The Man Behind Maui’s Best Athletes
Story by Ashley Probst
Scott Sanchez’s training facility in Ha‘iku is an athlete’s paradise. The floor is an organized chaos of gym equipment catering to sundry sports and skill sets. In the corner is an amalgam of parallel bars, a modified kiteboard and a mini trampoline, and on the walls hang awards, autographed athlete photos, event posters and jerseys.
On any given day of the week, Sanchez can be found here training one of the many professional athletes who call his facility home, champions like kitesurfer Jesse Richman, snowboarder-surfer-skater Lyon Farrell, and all-around elite waterman Kai Lenny — who has trained with Sanchez for nearly 20 years.
Every session is different, and Sanchez pivots constantly, fine-tuning the workouts to help his clients improve physically — and mentally — and excel at his or her sport. Years of coaching high-level competitors have honed Sanchez’s intuition, as did his own experience as an Olympic alpine ski racer in 1980 and 1984. When he retired, Sanchez began coaching professionally.
“I benefited from training with a lot of different national [and international] teams, and experienced the cultures surrounding them,” Sanchez says. “So while I may not be an expert in all sports, I am able to find out what is affecting an athlete’s learning curve, or their ability to execute on demand.”
Sometimes the issue is physical, sometimes it is mental; either way, Sanchez has the tools to help his clients overcome their roadblocks and race forward to the podium. Sanchez and his family relocated to Maui in the 1990s, and he began conducting junior windsurfing camps. Athletes came from all over the globe to train with him. “I coached Micah Buzianis, Jimmy Diaz, Francisco Goya and Daida Moreno, and helped them win more than a dozen championships,” Sanchez says.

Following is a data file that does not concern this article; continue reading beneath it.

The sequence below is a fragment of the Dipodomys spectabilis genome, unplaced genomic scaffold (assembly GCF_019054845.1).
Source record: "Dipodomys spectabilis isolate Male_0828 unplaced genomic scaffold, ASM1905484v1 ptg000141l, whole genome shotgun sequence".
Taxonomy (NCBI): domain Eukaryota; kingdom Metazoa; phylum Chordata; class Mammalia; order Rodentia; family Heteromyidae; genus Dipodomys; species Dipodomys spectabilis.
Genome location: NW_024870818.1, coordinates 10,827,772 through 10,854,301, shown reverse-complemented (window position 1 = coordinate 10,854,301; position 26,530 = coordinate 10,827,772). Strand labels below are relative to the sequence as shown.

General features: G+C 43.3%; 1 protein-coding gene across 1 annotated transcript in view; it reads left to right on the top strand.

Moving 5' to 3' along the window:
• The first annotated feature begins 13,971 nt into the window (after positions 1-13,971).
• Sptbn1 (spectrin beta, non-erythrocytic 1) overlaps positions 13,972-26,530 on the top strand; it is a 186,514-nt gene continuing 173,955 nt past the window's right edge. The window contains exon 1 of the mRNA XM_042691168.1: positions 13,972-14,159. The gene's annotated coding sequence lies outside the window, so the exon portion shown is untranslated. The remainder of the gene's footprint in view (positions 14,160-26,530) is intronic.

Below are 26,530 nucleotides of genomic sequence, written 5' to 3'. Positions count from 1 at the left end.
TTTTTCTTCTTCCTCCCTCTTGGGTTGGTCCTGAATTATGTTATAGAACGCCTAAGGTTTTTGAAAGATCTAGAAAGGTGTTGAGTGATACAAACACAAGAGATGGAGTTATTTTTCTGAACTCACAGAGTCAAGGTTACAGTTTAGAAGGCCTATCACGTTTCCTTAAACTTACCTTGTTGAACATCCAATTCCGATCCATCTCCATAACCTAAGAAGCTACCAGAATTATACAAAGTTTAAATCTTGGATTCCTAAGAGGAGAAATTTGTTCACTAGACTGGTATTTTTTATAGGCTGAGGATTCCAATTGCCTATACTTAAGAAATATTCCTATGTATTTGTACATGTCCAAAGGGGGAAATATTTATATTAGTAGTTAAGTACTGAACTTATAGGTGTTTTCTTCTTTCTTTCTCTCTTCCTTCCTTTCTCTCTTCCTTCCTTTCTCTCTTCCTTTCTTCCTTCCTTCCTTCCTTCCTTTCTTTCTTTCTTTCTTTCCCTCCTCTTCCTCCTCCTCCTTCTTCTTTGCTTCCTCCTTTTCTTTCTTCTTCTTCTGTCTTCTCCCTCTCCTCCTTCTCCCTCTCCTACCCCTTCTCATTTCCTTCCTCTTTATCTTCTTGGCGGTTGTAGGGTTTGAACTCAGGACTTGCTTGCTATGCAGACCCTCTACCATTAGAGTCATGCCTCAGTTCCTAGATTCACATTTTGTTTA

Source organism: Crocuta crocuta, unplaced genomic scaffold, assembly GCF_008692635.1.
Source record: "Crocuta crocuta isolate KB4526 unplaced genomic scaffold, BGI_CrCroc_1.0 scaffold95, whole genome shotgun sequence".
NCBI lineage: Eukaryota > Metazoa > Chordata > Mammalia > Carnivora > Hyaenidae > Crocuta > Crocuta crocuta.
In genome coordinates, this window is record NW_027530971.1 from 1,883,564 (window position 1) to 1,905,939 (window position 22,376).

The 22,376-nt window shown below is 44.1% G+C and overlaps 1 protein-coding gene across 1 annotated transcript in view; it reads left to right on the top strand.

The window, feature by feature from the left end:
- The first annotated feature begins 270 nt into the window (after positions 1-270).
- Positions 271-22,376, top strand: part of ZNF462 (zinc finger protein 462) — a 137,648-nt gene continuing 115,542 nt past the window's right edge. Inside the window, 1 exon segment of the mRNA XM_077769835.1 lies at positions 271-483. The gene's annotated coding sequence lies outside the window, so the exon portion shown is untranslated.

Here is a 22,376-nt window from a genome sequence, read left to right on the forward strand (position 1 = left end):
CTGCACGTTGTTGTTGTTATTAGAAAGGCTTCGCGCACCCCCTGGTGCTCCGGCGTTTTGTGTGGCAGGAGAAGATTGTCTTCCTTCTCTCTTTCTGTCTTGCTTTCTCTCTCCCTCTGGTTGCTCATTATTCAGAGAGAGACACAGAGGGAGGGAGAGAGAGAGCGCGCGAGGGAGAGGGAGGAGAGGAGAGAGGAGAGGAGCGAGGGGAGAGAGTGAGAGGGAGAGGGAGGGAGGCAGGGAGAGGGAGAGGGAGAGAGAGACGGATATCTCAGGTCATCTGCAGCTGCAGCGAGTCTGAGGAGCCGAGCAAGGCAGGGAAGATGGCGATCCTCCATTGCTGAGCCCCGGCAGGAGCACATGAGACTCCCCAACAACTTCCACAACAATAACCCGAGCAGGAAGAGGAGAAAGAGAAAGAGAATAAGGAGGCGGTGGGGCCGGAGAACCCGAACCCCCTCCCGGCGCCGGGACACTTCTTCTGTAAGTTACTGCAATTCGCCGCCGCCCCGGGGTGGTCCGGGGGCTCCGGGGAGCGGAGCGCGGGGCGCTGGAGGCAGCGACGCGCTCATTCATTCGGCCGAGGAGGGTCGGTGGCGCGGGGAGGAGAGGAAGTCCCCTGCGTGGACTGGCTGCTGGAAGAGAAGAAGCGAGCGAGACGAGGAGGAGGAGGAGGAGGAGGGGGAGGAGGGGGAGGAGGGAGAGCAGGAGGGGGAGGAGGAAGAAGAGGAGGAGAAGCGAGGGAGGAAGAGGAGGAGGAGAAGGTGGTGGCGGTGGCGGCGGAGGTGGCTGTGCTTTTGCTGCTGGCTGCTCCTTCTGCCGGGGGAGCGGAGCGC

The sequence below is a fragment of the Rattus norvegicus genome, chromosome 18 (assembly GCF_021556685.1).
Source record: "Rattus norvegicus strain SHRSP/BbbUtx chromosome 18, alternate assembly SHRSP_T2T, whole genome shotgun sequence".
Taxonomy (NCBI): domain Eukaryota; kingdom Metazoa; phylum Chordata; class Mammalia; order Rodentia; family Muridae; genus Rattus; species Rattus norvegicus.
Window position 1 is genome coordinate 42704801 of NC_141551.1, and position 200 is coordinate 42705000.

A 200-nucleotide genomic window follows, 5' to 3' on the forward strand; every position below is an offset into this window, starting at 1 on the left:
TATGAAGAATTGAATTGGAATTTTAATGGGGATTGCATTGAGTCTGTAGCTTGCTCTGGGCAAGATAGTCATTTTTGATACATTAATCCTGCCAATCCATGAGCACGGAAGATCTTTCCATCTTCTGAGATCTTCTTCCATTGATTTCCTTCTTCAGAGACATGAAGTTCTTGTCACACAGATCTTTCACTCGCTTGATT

When athletes are winning, word gets around, and Sanchez has never needed to advertise his services. To date, he has guided his athletes to more than 60 world titles, and his eclectic clientele includes skiers, snowboarders, NFL and NBA players, martial artists, a Formula One driver, and, of course, Maui’s most notable watersports athletes.
“Everyone can train hard, but what’s really important is the relationship, the trust, between the coach and the athlete,” says Sanchez. “The insight I have is God-given, and my job is to be a good steward over that.”
Hala Pepe (Chrysodracon auwahiensis)
Story by Lara McGlashan
If ever there was a physical manifestation of The Lorax’s Truffula trees, it would be hala pepe. The tree is a collection of slim trunks reaching for the skies, each one topped with a jaunty pom-pom of leaves. In the spring, clusters of yellow pendant flowers turn into deep-red berries.
Hala pepe means “baby hala,” likely due to its resemblance to the Polynesian-introduced hala tree (Pandanus tectorius), which is larger and found closer to the coast. Each of the major Hawaiian islands has its own endemic species of the tree; Maui’s is Chrysodracon auwahiensis. Its name is derived from Auwahi, a dryland forest on the leeward slope of Haleakala, and the site of many mature hala pepe.
Early Hawaiians used the leaves of hala pepe medicinally, adding them to steam baths to cure chills, fevers and headaches. They carved the soft wood into ki‘i (idols), wove the flowers into lei, and used the bark, roots and leaves to help ease asthma. Hala pepe is also important to hula. Practitioners place a branch on the kuahu (altar) in a hula halau (hula house) in honor of Laka, the goddess of hula, and often grow the tree in their own gardens for use in their practice.
Hala pepe has another — less whimsical — resemblance to the Truffula: both face possible extinction. The drought-tolerant hala pepe can reach 30 feet in height, but it grows so slowly that grazing cattle and feral goats threaten the tree, as do fire and human development. Help perpetuate this important species: Plant hala pepe in place of the money tree, or join the Auwahi Forest Restoration Project on one of its volunteer trips.
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